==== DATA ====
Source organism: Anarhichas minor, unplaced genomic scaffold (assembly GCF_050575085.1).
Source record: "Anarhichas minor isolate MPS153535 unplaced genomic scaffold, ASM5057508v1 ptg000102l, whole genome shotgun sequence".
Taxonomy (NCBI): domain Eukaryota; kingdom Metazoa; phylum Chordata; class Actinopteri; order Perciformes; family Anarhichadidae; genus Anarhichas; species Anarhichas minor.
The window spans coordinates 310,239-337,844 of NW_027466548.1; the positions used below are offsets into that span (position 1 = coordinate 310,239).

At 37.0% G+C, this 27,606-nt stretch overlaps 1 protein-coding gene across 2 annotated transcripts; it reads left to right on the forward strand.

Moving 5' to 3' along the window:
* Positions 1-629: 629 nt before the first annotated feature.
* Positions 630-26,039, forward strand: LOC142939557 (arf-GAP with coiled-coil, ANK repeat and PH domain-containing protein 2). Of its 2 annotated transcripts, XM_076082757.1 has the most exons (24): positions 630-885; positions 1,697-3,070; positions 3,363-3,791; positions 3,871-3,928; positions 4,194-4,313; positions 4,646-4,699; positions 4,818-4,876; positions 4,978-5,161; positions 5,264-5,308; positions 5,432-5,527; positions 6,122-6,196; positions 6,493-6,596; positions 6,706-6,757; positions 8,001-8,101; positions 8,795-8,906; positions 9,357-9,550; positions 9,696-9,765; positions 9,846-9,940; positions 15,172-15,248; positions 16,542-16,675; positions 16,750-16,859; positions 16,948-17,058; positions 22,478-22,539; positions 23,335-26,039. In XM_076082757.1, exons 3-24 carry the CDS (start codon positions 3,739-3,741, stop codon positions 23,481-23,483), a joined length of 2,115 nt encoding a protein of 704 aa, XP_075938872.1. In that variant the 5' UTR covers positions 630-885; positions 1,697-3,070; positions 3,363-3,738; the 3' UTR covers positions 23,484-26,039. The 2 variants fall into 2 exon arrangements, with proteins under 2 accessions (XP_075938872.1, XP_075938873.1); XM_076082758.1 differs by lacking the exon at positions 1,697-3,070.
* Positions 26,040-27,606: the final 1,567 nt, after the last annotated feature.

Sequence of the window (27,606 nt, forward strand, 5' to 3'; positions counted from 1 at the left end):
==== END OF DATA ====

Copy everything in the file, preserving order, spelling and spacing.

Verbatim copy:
Source organism: Anarhichas minor, unplaced genomic scaffold (assembly GCF_050575085.1).
Source record: "Anarhichas minor isolate MPS153535 unplaced genomic scaffold, ASM5057508v1 ptg000102l, whole genome shotgun sequence".
Taxonomy (NCBI): domain Eukaryota; kingdom Metazoa; phylum Chordata; class Actinopteri; order Perciformes; family Anarhichadidae; genus Anarhichas; species Anarhichas minor.
The window spans coordinates 310,239-337,844 of NW_027466548.1; the positions used below are offsets into that span (position 1 = coordinate 310,239).

At 37.0% G+C, this 27,606-nt stretch overlaps 1 protein-coding gene across 2 annotated transcripts; it reads left to right on the forward strand.

Moving 5' to 3' along the window:
* Positions 1-629: 629 nt before the first annotated feature.
* Positions 630-26,039, forward strand: LOC142939557 (arf-GAP with coiled-coil, ANK repeat and PH domain-containing protein 2). Of its 2 annotated transcripts, XM_076082757.1 has the most exons (24): positions 630-885; positions 1,697-3,070; positions 3,363-3,791; positions 3,871-3,928; positions 4,194-4,313; positions 4,646-4,699; positions 4,818-4,876; positions 4,978-5,161; positions 5,264-5,308; positions 5,432-5,527; positions 6,122-6,196; positions 6,493-6,596; positions 6,706-6,757; positions 8,001-8,101; positions 8,795-8,906; positions 9,357-9,550; positions 9,696-9,765; positions 9,846-9,940; positions 15,172-15,248; positions 16,542-16,675; positions 16,750-16,859; positions 16,948-17,058; positions 22,478-22,539; positions 23,335-26,039. In XM_076082757.1, exons 3-24 carry the CDS (start codon positions 3,739-3,741, stop codon positions 23,481-23,483), a joined length of 2,115 nt encoding a protein of 704 aa, XP_075938872.1. In that variant the 5' UTR covers positions 630-885; positions 1,697-3,070; positions 3,363-3,738; the 3' UTR covers positions 23,484-26,039. The 2 variants fall into 2 exon arrangements, with proteins under 2 accessions (XP_075938872.1, XP_075938873.1); XM_076082758.1 differs by lacking the exon at positions 1,697-3,070.
* Positions 26,040-27,606: the final 1,567 nt, after the last annotated feature.

Sequence of the window (27,606 nt, forward strand, 5' to 3'; positions counted from 1 at the left end):